The 89% layout is a pretty good middle ground between my 60%, 75%, and 100% keyboards. For those of you who can’t do without a numeric keypad, the RK89 has you covered. Though I must say, I don’t care for its layout. The arrow keys are at the bottom of it, which shifts the numbers up, so it feels unnatural to me. The zero key is also a single-sized keycap like the rest of the numbers instead of a double-sized one, making it hard for me to hit it with my thumb and not press another key.
LEDs. We’ve got them here and there are a ton of different modes you can cycle through. There’s a constantly circling around the keyboard in different patterns, a nice little breathing effect, and just lighting up the key you press and then slowly fading away. Right now, my favorite is one that radiates out from each key as you press it. There’re settings for brightness and speed of the effect as well. Now if you’re looking for the full RGB LEDs that are on so many keyboards nowadays, you’ll be disappointed. The RK89 only has what they call Ice Blue. It’s a pleasing color to me but may not be for everyone. I will confess though I’m not one for the Razer-esque lighting of my peripherals.
The RK Royal Kludge RK89 mechanical keyboard has a 2 port 2.0 USB hub which is ok, I guess. I mean it’s okay for a mouse and the like, but I can’t understand why it isn’t 3.0 since 2.0 has all but been replaced. Not a deal-breaker for me. I’ve never really used them on any of the other keyboards I’ve had. I guess it can be a benefit if you’re short on ports.
Another feature that’s touted on the rkgamingstore.com website is some “Professional Software” that allows you to customize macros and key bindings. So far, I’ve been unable to locate it even after contacting support. I wish I could test it. There are a few keys I’d like to move around to optimize the layout for me.
The next thing I don’t like is the keyboard I received had no manual in the box. I had to track it down on the website and it has limited information. It’s in PDF format so a PDF reader of some sort would be needed if you don’t already have one.
Also, the packaging of the extra switches should be more than the zip bag they came in. A couple of the switches I received had bent pins. Not so much they couldn’t be straightened and used, but still, you expect them to be new and undamaged when you get them.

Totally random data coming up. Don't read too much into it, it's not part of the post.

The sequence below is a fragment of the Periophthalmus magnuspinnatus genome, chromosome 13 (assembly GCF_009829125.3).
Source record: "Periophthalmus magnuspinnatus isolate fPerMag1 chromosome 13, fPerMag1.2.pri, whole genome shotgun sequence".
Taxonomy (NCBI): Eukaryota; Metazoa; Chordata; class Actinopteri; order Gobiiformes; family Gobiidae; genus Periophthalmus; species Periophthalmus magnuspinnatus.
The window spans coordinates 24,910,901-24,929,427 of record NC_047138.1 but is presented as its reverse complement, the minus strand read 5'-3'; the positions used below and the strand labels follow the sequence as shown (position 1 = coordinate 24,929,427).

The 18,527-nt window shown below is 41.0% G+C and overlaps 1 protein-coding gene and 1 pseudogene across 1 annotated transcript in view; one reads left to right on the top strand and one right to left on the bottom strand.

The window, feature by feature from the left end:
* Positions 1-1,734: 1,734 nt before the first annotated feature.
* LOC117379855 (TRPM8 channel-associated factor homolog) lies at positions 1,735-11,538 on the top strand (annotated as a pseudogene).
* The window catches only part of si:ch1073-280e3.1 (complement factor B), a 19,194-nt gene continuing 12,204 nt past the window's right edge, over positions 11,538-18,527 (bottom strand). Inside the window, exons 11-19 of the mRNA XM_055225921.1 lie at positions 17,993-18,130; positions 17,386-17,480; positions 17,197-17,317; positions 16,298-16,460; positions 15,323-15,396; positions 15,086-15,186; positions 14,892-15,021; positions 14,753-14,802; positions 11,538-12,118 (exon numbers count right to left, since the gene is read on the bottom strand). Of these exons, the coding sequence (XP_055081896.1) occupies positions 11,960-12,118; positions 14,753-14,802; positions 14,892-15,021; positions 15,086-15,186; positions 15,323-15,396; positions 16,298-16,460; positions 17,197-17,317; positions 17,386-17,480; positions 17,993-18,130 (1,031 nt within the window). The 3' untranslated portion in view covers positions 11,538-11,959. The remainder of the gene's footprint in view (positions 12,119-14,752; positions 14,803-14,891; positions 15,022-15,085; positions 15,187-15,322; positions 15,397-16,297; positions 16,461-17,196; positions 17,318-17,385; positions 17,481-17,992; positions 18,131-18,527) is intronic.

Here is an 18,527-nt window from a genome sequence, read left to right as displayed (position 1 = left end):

I wish this thing would’ve been built with an aluminum base. Granted that would increase the cost, but man, would it ever make this thing the perfect beginner’s mechanical keyboard. This is a personal preference of mine and shouldn’t dissuade you from getting this keyboard. Remember, I’m a keyboard nerd.
Alright, how much is this all going to cost me? Currently, on the rkgamingstore.com website, the RK89 can be had for $74.99. I’ve got to say, to get all the features this keyboard flaunts, that’s a really good price regardless of what my wife thinks. Here’s the catch: they’re sold out at the moment. Now, that could be because this is a new product, and they don’t actually have the stock yet. If you want one, you can sign up to be notified when it’s available.
What I like
- The size is comfortable even for my large hands
- The sound of the keys, again, nerd
- Hot-swappable switches
- Multiple modes that allow it to work on multiple devices
- Internal battery allowing it to be wireless
- Three height settings to get just the right angle for you
- Multiple foam layers give it a more premium feel and sound
What I’d change
- Build materials like aluminum chassis and PBT keycaps
- USB 2.0 ports
- Access to the software. It must be available somewhere, right?
- Better documentation, the manual is a bit sparse
This is an excellent budget mechanical keyboard for anyone looking to see what all the hype is about. I mean, you really can’t beat the price with all the RK Royal Kludge RK89 mechanical keyboard has to offer.